"In simpler times, Hell would take a soul on the death of the body. Death is more complicated in Fallen London, though not unknown. So it's not terribly uncommon to meet someone who's short a soul. Some of them become mumbling, dead-eyed husks: some of them simply turn to occupations where soullessness is a professional advantage."

"Souls are traded to Hell for brass, hydrogen, devilbone, earthly delights, rare coins and other things difficult to find in a department store. Trade without a license is punishable by - well, I don't want to upset you. Nothing you'll need to worry about. After all, you wouldn't be daft enough to engage in spirifage: the unlicensed trade in souls."


A soul.

The soul trade is the legal, healthy, and widespread trade of stolen human souls.

A Legal CommodityEdit


An infernal contract.

After London's failed invasion of Hell in 1868, the devils established the Brass Embassy on Ladybones Road, and set to work collecting souls. They persuade, beguile, and charm people to give up their souls. They even trade with human spirifers, whom the Masters abhor.

Devils are very interested in unique souls, but if a soul becomes unique in the wrong way (for example, by being stained), most devils lose interest in it. 

Losing one's soul has varying effects. Some become husks of their former selves, losing any ability to feel or love. Others just go about their business completely unhindered. At the very least, those who sell their souls willingly are often compensated handsomely. There are very few ways to regain one's soul; one must become very lucky when going over the day's spoils, or change fate to start a search for the soul. And whatever you do, don't ever sell a stained soul.

Spirifers and ShepherdsEdit

"A spirifer, strictly, is anyone who trades in unlicensed souls. But the word usually means the villains who prey on poverty and desperation, kidnapping children to relieve them of their immortal souls, wheedling them from gin-soaked paupers or snatching them from the mouths of drowned men."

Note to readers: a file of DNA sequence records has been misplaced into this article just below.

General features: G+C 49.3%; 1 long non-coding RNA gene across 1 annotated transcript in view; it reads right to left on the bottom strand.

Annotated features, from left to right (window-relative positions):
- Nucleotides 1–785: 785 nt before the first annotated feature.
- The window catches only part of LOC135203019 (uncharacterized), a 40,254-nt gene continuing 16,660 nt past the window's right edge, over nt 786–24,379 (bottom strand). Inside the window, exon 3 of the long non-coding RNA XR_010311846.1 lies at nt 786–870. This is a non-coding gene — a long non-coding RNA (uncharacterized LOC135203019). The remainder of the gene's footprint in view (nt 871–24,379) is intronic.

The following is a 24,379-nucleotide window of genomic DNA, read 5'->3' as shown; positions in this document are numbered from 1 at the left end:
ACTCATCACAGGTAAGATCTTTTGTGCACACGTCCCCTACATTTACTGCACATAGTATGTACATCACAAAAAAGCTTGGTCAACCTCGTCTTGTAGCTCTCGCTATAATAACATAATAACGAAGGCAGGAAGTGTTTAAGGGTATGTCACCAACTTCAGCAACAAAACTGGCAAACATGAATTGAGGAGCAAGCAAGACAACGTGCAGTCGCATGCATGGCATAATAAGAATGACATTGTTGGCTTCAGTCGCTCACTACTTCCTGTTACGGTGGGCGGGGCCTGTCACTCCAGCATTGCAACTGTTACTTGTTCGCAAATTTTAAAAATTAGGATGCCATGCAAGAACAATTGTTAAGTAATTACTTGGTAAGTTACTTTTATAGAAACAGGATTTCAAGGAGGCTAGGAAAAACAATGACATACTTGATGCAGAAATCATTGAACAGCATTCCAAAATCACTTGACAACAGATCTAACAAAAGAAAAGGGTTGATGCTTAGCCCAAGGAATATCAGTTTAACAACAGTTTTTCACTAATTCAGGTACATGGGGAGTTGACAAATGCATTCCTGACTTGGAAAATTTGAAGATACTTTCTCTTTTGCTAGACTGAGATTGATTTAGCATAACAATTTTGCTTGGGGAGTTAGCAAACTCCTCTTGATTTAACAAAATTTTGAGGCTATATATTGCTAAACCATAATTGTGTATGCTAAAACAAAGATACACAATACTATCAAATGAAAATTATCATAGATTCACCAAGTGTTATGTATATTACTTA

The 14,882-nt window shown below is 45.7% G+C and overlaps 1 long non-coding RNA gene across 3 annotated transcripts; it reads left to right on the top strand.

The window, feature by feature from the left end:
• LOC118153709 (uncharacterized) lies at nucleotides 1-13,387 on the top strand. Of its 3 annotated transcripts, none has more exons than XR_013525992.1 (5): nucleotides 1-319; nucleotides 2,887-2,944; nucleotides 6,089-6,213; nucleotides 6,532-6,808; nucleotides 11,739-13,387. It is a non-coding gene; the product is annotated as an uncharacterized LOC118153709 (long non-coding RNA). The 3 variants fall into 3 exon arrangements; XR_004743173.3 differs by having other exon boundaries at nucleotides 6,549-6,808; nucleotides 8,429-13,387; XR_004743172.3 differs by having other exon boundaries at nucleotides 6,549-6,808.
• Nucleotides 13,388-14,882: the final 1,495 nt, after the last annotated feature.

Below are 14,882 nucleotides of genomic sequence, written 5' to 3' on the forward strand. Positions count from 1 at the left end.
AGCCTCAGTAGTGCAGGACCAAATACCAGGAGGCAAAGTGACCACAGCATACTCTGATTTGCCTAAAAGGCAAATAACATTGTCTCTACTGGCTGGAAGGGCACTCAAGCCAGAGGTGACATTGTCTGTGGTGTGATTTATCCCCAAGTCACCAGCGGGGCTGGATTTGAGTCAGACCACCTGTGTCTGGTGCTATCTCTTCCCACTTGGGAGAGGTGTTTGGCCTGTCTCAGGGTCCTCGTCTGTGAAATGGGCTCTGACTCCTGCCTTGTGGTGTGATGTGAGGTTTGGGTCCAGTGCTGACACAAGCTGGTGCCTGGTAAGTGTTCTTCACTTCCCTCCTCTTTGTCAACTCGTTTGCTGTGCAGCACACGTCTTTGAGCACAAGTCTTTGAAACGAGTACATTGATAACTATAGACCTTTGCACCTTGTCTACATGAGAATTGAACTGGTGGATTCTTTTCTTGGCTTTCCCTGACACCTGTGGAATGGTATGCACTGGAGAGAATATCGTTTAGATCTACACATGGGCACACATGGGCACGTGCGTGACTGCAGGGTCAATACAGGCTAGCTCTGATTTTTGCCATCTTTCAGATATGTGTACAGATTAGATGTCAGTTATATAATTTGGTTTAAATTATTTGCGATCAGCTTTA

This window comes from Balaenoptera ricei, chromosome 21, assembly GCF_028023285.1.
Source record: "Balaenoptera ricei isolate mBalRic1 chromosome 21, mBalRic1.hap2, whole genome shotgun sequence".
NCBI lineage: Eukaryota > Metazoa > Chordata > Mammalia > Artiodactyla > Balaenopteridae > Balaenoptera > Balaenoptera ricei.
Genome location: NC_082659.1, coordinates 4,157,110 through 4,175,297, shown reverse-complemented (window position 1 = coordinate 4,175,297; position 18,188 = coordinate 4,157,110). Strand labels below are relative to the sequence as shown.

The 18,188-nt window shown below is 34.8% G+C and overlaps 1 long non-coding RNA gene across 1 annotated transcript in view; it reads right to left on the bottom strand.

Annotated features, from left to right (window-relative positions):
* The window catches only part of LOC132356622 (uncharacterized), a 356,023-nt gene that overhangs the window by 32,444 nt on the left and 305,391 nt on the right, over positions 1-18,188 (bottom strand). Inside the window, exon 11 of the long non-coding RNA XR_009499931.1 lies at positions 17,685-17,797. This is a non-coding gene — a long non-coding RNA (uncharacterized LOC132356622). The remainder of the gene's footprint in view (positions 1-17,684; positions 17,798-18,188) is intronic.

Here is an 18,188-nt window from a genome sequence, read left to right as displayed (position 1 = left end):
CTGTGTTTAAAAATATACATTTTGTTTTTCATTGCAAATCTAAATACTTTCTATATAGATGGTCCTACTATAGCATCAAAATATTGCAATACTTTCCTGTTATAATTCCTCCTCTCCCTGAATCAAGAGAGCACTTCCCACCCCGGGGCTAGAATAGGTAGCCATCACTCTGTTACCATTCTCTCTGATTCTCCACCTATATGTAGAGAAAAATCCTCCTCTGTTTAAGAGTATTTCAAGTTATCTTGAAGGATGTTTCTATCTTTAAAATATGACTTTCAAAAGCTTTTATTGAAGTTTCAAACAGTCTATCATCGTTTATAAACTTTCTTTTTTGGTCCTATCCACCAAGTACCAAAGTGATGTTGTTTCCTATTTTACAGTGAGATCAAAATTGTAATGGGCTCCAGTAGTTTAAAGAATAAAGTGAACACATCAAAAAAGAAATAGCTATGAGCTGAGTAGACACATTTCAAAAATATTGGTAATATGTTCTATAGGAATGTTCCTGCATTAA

"There's a healthy export trade in souls from Fallen London to Hell. But like all trade, it's licensed and overseen by the Bazaar. Spirifers are those rogues who bypass the Bazaar to sell directly to Hell. A soul may be a final desperate payment against a bad debt; it may be gambled unwisely; or it may be tricked from its first owner."


A Spirifer's Fork.

Spirifers are merchants who lack permission from the Bazaar to trade in souls. Most are humans, but a few may be devils. Their trade is called spirifrage; it is lucrative, but spirifers are often persecuted, especially by the Masters.

Spirifers often steal souls from the ailing or the foolish, and almost never with a person's consent. Stopping these villains is the Committee for Vital Restitution's top priority, whose shepherds work tirelessly to return stolen souls to their owners.

Soul-Loving Monkeys! Edit

The Empire of Hands, in the far eastern Unterzee, is a colony of intelligent monkeys who have managed to acquire souls - several in one body, in some cases. Being monkeys, they still go overboard about it and think that more is better; social status is based on how many souls one has, and they actively acquire souls from smugglers as well as careless zailors.

Why Do the Devils Want Souls?Edit

"Are you sure you want to know this?"

Beyond this point lie major spoilers for Fallen London, Sunless Sea, or Sunless Skies. This may include endgame or Fate-locked content. Proceed at your own risk.


A Shepherd's Timepiece.

Devils use souls to manufacture laws, both natural and legal. With enough souls, one could even create a new law of gravity, but that would be overriding the Judgements, which would be a bad idea. Most of this manufacturing happens in the factories of the Iron Republic, where laws are created and destroyed daily. Certain devils, such as those in Carillon, can refine souls through torture or by other means. Devils who are skilled in this practice, such as the Repentant Devil, are sought out by the Judgements.

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